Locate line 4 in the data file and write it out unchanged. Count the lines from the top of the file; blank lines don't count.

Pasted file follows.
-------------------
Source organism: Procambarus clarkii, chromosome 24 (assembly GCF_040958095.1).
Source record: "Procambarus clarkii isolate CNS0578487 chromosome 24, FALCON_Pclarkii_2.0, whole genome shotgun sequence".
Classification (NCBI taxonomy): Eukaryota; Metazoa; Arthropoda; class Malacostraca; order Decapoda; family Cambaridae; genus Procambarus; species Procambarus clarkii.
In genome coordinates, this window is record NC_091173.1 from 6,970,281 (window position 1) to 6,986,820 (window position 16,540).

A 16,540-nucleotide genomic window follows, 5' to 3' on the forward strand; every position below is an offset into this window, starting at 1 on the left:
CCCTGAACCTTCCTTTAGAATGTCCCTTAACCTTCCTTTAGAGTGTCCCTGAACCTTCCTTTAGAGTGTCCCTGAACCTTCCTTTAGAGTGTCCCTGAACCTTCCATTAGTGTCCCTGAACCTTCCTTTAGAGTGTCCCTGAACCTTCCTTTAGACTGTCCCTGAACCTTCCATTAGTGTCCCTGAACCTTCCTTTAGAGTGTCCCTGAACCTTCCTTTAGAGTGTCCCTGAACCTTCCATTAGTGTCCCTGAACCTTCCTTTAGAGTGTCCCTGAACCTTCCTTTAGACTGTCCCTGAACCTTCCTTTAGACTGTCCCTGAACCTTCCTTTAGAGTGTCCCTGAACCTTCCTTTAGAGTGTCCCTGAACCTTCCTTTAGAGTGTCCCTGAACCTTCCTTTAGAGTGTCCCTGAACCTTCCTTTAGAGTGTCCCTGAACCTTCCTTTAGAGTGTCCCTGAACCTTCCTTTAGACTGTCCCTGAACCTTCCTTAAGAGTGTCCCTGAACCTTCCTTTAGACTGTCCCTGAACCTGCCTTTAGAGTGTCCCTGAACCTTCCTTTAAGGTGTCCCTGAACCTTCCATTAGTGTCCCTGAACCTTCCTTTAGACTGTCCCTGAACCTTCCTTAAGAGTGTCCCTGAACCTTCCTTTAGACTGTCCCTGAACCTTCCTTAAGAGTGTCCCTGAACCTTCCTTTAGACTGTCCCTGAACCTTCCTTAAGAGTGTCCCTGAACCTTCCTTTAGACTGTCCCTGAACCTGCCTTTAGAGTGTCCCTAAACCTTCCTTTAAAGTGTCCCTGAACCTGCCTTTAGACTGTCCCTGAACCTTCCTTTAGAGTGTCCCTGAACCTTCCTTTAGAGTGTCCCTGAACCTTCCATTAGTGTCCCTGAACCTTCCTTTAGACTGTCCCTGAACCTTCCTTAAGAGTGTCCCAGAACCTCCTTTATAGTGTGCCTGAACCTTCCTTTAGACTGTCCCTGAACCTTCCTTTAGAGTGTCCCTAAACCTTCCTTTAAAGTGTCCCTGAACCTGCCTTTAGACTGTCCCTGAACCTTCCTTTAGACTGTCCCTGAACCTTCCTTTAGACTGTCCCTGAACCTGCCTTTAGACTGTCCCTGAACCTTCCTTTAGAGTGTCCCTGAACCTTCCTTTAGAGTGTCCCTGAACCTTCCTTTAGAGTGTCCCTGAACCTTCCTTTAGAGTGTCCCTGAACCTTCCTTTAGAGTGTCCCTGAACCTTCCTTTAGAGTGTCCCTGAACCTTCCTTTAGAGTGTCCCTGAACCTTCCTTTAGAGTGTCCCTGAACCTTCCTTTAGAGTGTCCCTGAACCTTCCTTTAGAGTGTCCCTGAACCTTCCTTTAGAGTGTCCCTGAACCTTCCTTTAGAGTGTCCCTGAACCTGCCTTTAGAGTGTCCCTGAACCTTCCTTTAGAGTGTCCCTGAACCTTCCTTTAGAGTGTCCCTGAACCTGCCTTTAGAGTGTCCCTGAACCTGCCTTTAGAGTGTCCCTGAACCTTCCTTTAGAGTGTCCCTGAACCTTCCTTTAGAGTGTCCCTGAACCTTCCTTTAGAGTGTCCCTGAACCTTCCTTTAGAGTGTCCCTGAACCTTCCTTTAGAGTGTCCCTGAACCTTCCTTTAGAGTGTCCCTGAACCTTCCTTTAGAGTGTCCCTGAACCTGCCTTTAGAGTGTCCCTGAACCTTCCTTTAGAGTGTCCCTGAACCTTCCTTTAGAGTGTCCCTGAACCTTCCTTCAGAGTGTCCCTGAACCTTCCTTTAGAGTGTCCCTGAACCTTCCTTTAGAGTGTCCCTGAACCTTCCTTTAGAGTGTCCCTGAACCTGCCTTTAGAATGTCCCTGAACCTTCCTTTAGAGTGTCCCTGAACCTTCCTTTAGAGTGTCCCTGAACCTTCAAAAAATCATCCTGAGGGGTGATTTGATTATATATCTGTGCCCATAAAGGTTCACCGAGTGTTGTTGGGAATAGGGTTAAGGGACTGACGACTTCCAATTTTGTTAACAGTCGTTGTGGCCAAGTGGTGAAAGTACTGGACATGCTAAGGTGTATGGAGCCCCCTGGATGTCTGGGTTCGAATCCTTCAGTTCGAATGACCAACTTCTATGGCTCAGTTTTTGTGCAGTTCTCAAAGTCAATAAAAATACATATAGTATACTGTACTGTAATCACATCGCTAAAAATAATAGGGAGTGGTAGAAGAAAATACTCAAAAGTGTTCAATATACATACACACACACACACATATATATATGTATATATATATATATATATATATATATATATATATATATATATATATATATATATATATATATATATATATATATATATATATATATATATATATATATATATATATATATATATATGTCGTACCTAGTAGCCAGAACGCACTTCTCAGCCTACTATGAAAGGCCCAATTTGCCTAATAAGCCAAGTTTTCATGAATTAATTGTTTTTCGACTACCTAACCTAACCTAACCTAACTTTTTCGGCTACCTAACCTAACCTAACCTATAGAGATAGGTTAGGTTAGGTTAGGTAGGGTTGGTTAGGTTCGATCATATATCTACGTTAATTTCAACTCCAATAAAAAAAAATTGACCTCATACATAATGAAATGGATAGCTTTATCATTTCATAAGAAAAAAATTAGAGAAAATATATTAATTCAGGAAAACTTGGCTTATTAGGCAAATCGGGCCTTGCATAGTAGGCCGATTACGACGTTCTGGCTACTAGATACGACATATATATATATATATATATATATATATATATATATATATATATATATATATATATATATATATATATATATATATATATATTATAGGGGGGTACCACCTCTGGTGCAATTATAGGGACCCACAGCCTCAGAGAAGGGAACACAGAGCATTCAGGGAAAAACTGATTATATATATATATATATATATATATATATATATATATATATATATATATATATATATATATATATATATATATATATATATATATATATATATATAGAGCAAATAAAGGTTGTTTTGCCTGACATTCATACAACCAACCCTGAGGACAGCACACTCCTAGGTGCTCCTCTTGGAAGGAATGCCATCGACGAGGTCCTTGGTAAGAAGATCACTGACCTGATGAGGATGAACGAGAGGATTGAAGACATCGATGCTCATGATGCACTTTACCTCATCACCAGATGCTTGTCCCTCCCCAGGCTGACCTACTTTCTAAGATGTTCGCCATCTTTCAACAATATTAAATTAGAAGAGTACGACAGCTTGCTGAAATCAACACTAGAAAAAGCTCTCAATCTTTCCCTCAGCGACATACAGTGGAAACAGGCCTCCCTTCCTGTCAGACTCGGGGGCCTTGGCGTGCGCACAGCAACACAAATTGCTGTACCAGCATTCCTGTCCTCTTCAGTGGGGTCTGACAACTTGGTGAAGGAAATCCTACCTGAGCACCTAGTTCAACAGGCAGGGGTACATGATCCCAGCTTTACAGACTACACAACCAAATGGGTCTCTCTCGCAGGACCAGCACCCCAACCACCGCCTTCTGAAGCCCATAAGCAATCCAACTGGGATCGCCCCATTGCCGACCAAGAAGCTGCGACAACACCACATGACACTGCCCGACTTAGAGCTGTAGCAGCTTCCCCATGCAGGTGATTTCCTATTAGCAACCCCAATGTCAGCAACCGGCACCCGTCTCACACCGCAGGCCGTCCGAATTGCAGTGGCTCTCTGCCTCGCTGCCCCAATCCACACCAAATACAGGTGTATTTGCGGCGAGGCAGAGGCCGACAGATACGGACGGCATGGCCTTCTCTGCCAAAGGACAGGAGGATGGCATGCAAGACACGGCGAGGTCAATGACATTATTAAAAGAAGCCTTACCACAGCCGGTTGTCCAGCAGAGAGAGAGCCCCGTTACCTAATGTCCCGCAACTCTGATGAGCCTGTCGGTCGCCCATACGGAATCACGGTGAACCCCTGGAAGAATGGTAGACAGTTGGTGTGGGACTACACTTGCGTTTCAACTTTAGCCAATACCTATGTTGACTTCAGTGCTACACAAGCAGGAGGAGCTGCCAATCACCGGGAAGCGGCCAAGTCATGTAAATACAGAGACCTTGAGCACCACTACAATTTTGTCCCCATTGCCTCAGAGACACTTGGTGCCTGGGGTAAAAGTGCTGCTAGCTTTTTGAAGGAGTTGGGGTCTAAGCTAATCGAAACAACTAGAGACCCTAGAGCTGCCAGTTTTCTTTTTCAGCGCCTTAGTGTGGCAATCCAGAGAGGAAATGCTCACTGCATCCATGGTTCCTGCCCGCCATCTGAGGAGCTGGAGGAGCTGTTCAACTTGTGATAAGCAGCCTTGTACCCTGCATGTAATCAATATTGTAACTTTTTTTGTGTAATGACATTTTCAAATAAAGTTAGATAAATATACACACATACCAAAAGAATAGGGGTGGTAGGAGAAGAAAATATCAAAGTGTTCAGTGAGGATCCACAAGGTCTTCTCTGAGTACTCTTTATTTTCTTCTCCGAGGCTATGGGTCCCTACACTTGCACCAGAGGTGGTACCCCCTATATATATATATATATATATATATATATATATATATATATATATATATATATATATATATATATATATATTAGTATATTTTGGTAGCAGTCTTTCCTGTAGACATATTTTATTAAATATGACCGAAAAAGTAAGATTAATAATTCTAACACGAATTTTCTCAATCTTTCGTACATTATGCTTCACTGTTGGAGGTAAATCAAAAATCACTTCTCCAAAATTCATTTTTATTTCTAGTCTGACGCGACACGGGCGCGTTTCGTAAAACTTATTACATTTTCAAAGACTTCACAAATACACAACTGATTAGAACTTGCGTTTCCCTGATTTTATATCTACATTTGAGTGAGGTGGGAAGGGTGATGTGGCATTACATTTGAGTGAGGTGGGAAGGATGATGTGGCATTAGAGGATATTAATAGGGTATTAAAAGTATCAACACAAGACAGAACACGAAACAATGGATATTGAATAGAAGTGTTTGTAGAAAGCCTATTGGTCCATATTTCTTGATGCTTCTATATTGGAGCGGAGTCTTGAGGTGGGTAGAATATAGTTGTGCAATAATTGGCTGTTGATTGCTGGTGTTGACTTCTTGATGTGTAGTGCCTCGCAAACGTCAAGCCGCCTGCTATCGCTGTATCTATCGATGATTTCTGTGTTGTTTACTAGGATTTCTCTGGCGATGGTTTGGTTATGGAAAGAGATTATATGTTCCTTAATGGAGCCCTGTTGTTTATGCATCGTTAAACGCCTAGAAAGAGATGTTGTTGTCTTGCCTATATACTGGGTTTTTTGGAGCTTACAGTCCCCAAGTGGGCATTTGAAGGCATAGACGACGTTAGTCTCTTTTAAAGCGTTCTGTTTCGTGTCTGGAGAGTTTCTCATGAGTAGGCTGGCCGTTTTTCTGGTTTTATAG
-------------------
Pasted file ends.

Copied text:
In genome coordinates, this window is record NC_091173.1 from 6,970,281 (window position 1) to 6,986,820 (window position 16,540).